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Mind over matter | Losing weight and gaining a fresh perspective

After 2 prior attempts at dramatic weight loss, Elizabeth Josephson discovered she had overlooked the most important aspect of losing weight and keeping it off: her mindset. Altering her perspective has allowed her to permanently change her relationship with mirrors, scales, and food. She is 8 months and 70 pounds into her weight loss journey and feeling better and more empowered than any time in her life. Here’s her story.



At age 32, Elizabeth knows all about obesity, having battled with it all her life. Her first mirror was society, reflecting back onto her shame about her size. This shame was helped along by a well-intentioned grandmother suggesting Elizabeth perhaps shouldn’t eat so much while the rest of the family indulged. It led to a destructive eating pattern of binging and purging and a fair bit of self-loathing from an early age.

Elizabeth’s first real attempt to change her body shape began at age 26 after a group trip to Hawaii. “I was the fat one. The odd one out,” she says. So in January 2011, Elizabeth got serious about making a change. She dropped 100 pounds in 13 months.

“I wanted to be accepted. I wanted to attract the attention from guys. I wanted to be like the other girls.”


Elizabeth’s first attempt was all about losing weight. She weighed herself daily and let it be her mirror-mirror-on-the-wall. She let it dictate how she felt about herself. She focused on calorie consumption rather than nutrition, cutting out large swaths of food groups. All of it was unsustainable and didn’t arm her with the tools she needed to overcome disappointments or adversities along the way. She quickly gained back the weight after months of effort.

Although Elizabeth gained back the weight, all was not lost. She also gained new insight about how living at a lighter weight could liberate her from the physical limitations of a larger body. Shortly after her first failed attempt, she decided to try again.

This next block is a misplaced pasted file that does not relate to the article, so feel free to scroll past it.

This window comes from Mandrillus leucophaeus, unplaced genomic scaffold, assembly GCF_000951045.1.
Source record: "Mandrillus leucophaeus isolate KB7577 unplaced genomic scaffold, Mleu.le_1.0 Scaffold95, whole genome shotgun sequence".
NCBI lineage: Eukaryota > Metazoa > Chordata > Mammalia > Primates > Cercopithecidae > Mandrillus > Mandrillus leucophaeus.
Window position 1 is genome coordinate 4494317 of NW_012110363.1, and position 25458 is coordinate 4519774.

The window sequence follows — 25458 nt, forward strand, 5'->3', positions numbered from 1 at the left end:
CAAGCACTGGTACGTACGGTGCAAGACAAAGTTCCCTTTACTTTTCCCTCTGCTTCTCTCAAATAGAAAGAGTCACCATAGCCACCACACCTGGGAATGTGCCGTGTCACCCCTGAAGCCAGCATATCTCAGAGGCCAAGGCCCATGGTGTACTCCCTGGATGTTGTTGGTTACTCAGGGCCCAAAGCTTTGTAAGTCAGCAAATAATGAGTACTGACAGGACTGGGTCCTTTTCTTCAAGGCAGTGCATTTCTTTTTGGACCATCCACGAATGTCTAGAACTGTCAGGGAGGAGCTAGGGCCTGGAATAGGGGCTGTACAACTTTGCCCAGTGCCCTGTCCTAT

For her second weight loss attempt, Elizabeth briefly considered undergoing a gastric bypass after her mother was able to lose 150 pounds from the surgery. But then Elizabeth witnessed a friend undergo bypass surgery only to regain a lot of the weight back.

Elizabeth decided to go old school. Exercise and calorie restriction.

She figured that was her best chance at success, especially given her history of binge eating. Her second attempt, however, was half-hearted. And she developed an all-or-nothing mindset. If she slipped up on any one day, the entire day’s effort was shot. Then came the devastating news that she could never have a baby. The binge and purge behavior pattern was back and her weight spiraled out of control.

burning calories and weight loss

In early 2016, at age 32, Elizabeth once again found herself reflected in a mirror of her own making. It was her first wedding anniversary. As she gazed in that mirror she didn’t like seeing all the broken promises to herself and to others that reflected back at her. It was getting harder and harder to do simple tasks. And it was putting a self-imposed damper on her intimacy with her loving and supportive husband.

“I’d lost confidence in myself. I felt I had let myself go and that translated into not wanting to be touched or close with the one I loved,” she says.


In March 2016, Elizabeth committed to another weight loss attempt, going down a well-worn path, repeating the going-at-it-alone methods she’d always used. This time it wasn’t working.

Instead of giving up, she reached out for help. She began working with a nutrition trainer for guidance with meal planning. Her trainer helped her determine the macro nutrients that were needed for her body, designing a similar eating plan for each day. Each week, Elizabeth plans and prepares her meals. And she no longer beats herself up for infractions or failures.

“Failure is an opportunity to tap into how I feel and then do better next time.”

Elizabeth also joined a gym instead of doing her workouts at home. It provided her with accountability and motivation. And she’s doing a combination of both cardio and weight lifting, helping to build more muscle for a better all-day calorie burn. Perhaps most importantly, she began working on behavioral changes to use outlets other than food to deal with life’s trials. 

Elizabeth threw herself into her new weight loss effort and immediately began seeing progress.

“The combination of weight loss and balanced nutrition was really making me feel good and motivated to do more,” she says.